Who's that I see walkin' in these woods Why, it's Lil' Red Riding Hood Hey there, Lil' Red Riding Hood You sure are looking good You're everything a big bad wolf could want Listen to me Lil' Red Riding Hood I don't think little big girls should Go walking in these spooky old woods alone What big eyes you have The kind of eyes that drive wolves mad So just to see that you don't get chased I think I ought to walk with you for a ways What full lips you have They're sure to lure someone bad So until you get to grandma's place I think you ought to walk with me and be safe I'm gonna keep my sheep suit on Until I'm sure that you've been shown That I can be trusted walking with you alone Lil' Red Riding Hood I'd like to hold you if I could But you might think I'm a big bad wolf so I won't What a big heart I have The better to love you with Lil' Red Riding Hood Even bad wolves can be good I'll try to be satisfied Just to walk close by your side Maybe you'll see things my way Before we get to grandma's place Lil' Red Riding Hood You sure are looking good You're everything that a big bad wolf could want I mean baa Baa
Alternate Meanings Edit
“Lil’ Red Riding Hood” is a song from 1966 by Sam the Sham & The Pharaohs. This song which spent 13 weeks in the Billboard Top 100, making it all the way to Number 2, was loosely based in the short story “Little Red Riding Hood” by Charles Perrault. The French author stated the moral of the story to be “Children, especially attractive, well bred young ladies, should never talk to strangers, for if they should do so, they may as well provide dinner for a wolf...gentle wolves who are the most dangerous of all”. Perrault also uses Little Red Riding Hood and the wolf as the main characters in his story, however, wolf can have different meanings: “a large predatory…resembling dogs” or “a man forward, direct, and zealous in amatory attentions to women”. It is this second meaning on which the song “Lil’ Red Riding Hood” is based on. The song starts by talking to Red Riding Hood and telling her that she looks good and is everything a bad wolf would want. It continues to say that the woods are spooky and that the singer should accompany her just in case of danger. As the song progresses the audience starts to realize that the wolf is in fact the singer. The lyrics also become more provocative: “What big eyes you have. The kind of eyes that drive wolves mad…What full lips you have. They’re sure to lure someone bad.” These lyrics can be interpreted as nearing an erotic description and let us know that this is not the traditional werewolf who is looking for a literal meal but that it has ulterior motives. It is trying to make Little Riding Hood trust him and believe that he is good before they get to her grandma’s house in order to take advantage of her. The song also shines light into the impulsive behavior of animals or in this case wolves who lack self-control. As hard as the singer tries to pretend that he is good, throughout the song he keeps howling (showing his true natures), at the end of the song we discover that he was supposed to be Baaa-ing like a sheep, but he could not help who he was. Unfortunately, we know the stories of Little Red Riding Hood do not always have a happy ending, and this song might be one of those cases.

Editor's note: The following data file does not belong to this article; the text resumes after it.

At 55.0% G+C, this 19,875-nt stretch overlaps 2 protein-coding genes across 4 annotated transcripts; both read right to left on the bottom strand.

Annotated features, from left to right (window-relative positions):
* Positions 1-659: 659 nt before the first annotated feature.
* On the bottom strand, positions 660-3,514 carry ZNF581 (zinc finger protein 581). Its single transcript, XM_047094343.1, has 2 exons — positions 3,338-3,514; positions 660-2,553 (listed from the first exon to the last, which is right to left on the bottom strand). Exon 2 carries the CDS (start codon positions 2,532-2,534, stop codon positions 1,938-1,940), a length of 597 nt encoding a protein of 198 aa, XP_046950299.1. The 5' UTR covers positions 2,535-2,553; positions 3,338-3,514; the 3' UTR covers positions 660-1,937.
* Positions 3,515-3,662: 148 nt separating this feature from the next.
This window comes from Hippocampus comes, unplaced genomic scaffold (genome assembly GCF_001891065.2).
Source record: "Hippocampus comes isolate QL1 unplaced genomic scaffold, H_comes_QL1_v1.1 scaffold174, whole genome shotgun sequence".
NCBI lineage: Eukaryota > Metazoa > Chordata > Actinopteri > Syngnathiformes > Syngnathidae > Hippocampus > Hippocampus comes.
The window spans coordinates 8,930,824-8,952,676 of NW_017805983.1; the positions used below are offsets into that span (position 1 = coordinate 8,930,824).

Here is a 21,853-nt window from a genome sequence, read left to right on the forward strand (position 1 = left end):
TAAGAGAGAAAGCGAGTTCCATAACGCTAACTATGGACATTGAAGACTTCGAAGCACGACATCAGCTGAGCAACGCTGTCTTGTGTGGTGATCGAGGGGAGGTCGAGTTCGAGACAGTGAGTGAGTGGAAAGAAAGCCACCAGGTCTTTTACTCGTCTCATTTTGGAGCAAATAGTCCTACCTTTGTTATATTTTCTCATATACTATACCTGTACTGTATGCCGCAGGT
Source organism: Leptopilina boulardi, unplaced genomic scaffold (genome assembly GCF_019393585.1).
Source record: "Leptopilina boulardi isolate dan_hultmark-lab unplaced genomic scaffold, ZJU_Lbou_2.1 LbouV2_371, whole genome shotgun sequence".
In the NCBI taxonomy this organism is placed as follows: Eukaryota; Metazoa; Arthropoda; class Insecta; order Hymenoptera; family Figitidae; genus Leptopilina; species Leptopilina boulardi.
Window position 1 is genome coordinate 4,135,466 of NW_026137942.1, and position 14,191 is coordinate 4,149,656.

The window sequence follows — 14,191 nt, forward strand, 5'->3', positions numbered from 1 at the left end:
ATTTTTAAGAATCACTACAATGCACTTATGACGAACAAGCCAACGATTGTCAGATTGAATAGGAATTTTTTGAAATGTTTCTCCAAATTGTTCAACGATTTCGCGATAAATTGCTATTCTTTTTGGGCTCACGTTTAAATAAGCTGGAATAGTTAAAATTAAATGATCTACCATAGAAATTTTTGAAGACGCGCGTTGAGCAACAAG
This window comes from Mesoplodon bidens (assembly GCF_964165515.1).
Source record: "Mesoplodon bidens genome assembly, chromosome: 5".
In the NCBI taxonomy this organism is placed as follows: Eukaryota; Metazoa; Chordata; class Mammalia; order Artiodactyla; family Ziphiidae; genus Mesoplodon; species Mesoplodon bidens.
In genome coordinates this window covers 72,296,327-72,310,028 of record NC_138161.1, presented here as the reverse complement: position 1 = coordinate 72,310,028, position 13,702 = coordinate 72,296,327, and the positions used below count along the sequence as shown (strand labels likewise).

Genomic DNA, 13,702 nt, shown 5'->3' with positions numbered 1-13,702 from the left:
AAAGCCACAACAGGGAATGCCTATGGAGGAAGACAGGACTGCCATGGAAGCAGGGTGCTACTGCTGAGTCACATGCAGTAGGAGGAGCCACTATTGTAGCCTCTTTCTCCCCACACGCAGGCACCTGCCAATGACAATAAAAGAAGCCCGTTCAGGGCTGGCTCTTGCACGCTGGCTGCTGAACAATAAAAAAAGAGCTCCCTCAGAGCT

- ↑ "Music: Top 100 Songs | Billboard Hot 100 Chart." Billboard. N.p., n.d. Web. 20 Apr. 2017.
- ↑ "Li'l Red Riding Hood." Wikipedia. Wikimedia Foundation, 08 Apr. 2017. Web. 20 Apr. 2017.
- ↑ Perrault, Charles. Little Red Riding Hood. N.p., n.d. Web. 20 Apr. 2017.
- ↑ "Wolf." Merriam-Webster. Merriam-Webster, n.d. Web. 20 Apr. 2017.
- ↑ 5.0 5.1 5.2 University of Arizona - D2L(Desire2Learn). N.p., n.d. Web. 20 Apr. 2017.
- ↑ "Beware the moon (original essay)." Psychology of Werewolves. N.p., n.d. Web. 20 Apr. 2017.